Exposure to free neutrons can be hazardous, since the interaction of neutrons with molecules in the body can cause disruption to molecules and atoms, and can also cause reactions that give rise to other forms of radiation (such as protons).

Wave functions of the electron in a hydrogen atom at different energy levels. Quantum mechanics cannot predict the exact location of a particle in space, only the probability of finding it at different locations. The brighter areas represent a higher probability of finding the electron.

Quantum mechanics

Wave functions of the electron in a hydrogen atom at different energy levels. Quantum mechanics cannot predict the exact location of a particle in space, only the probability of finding it at different locations. The brighter areas represent a higher probability of finding the electron.
Fig. 1
Position space probability density of a Gaussian wave packet moving in one dimension in free space.
1-dimensional potential energy box (or infinite potential well)
Some trajectories of a harmonic oscillator (i.e. a ball attached to a spring) in classical mechanics (A-B) and quantum mechanics (C-H). In quantum mechanics, the position of the ball is represented by a wave (called the wave function), with the real part shown in blue and the imaginary part shown in red. Some of the trajectories (such as C, D, E, and F) are standing waves (or "stationary states"). Each standing-wave frequency is proportional to a possible energy level of the oscillator. This "energy quantization" does not occur in classical physics, where the oscillator can have any energy.
Schematic of a Mach–Zehnder interferometer.
Max Planck is considered the father of the quantum theory.
The 1927 Solvay Conference in Brussels was the fifth world physics conference.

Quantum mechanics is a fundamental theory in physics that provides a description of the physical properties of nature at the scale of atoms and subatomic particles.

For example, the stability of bulk matter (consisting of atoms and molecules which would quickly collapse under electric forces alone), the rigidity of solids, and the mechanical, thermal, chemical, optical and magnetic properties of matter are all results of the interaction of electric charges under the rules of quantum mechanics.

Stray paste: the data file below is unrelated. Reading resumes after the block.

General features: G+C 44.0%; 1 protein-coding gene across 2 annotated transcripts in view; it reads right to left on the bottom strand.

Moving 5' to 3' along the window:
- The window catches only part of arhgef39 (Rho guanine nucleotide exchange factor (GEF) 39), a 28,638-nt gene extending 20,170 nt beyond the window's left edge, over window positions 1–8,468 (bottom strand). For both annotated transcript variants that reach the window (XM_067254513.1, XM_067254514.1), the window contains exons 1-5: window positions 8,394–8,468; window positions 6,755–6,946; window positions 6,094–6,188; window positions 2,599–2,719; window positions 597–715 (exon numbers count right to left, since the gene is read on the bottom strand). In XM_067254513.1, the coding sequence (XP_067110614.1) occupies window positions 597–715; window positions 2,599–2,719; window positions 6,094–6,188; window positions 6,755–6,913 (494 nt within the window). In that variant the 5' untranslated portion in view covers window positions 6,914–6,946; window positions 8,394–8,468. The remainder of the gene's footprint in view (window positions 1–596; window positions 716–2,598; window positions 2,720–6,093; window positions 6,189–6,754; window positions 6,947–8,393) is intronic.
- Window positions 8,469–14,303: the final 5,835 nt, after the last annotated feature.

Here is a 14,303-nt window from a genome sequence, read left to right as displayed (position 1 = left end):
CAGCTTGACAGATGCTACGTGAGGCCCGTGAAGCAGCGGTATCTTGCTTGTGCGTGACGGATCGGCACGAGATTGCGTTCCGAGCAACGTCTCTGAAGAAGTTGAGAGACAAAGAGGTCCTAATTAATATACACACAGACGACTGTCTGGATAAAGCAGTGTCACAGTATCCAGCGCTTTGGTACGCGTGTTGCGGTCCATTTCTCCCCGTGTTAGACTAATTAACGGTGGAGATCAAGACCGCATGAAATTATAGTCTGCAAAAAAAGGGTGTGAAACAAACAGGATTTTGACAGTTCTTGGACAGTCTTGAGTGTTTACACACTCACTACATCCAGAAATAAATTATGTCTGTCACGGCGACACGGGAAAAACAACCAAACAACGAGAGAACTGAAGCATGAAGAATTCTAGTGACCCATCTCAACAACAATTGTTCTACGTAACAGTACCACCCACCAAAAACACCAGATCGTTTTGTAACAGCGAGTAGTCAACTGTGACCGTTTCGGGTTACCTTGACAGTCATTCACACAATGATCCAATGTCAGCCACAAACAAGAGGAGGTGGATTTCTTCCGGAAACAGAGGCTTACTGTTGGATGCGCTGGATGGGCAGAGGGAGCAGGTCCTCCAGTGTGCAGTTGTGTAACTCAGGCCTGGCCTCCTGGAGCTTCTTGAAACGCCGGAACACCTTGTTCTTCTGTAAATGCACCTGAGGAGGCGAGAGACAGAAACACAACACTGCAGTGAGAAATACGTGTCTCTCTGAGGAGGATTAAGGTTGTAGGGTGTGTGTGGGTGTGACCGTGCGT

Hydrogen atom (center) contains a single proton and a single electron. Removal of the electron gives a cation (left), whereas the addition of an electron gives an anion (right). The hydrogen anion, with its loosely held two-electron cloud, has a larger radius than the neutral atom, which in turn is much larger than the bare proton of the cation. Hydrogen forms the only charge-+1 cation that has no electrons, but even cations that (unlike hydrogen) retain one or more electrons are still smaller than the neutral atoms or molecules from which they are derived.

Ion

Hydrogen atom (center) contains a single proton and a single electron. Removal of the electron gives a cation (left), whereas the addition of an electron gives an anion (right). The hydrogen anion, with its loosely held two-electron cloud, has a larger radius than the neutral atom, which in turn is much larger than the bare proton of the cation. Hydrogen forms the only charge-+1 cation that has no electrons, but even cations that (unlike hydrogen) retain one or more electrons are still smaller than the neutral atoms or molecules from which they are derived.
Schematic of an ion chamber, showing drift of ions. Electrons drift faster than positive ions due to their much smaller mass.
Avalanche effect between two electrodes. The original ionization event liberates one electron, and each subsequent collision liberates a further electron, so two electrons emerge from each collision: the ionizing electron and the liberated electron.
Equivalent notations for an iron atom (Fe) that lost two electrons, referred to as ferrous.
Mixed Roman numerals and charge notations for the uranyl ion. The oxidation state of the metal is shown as superscripted Roman numerals, whereas the charge of the entire complex is shown by the angle symbol together with the magnitude and sign of the net charge.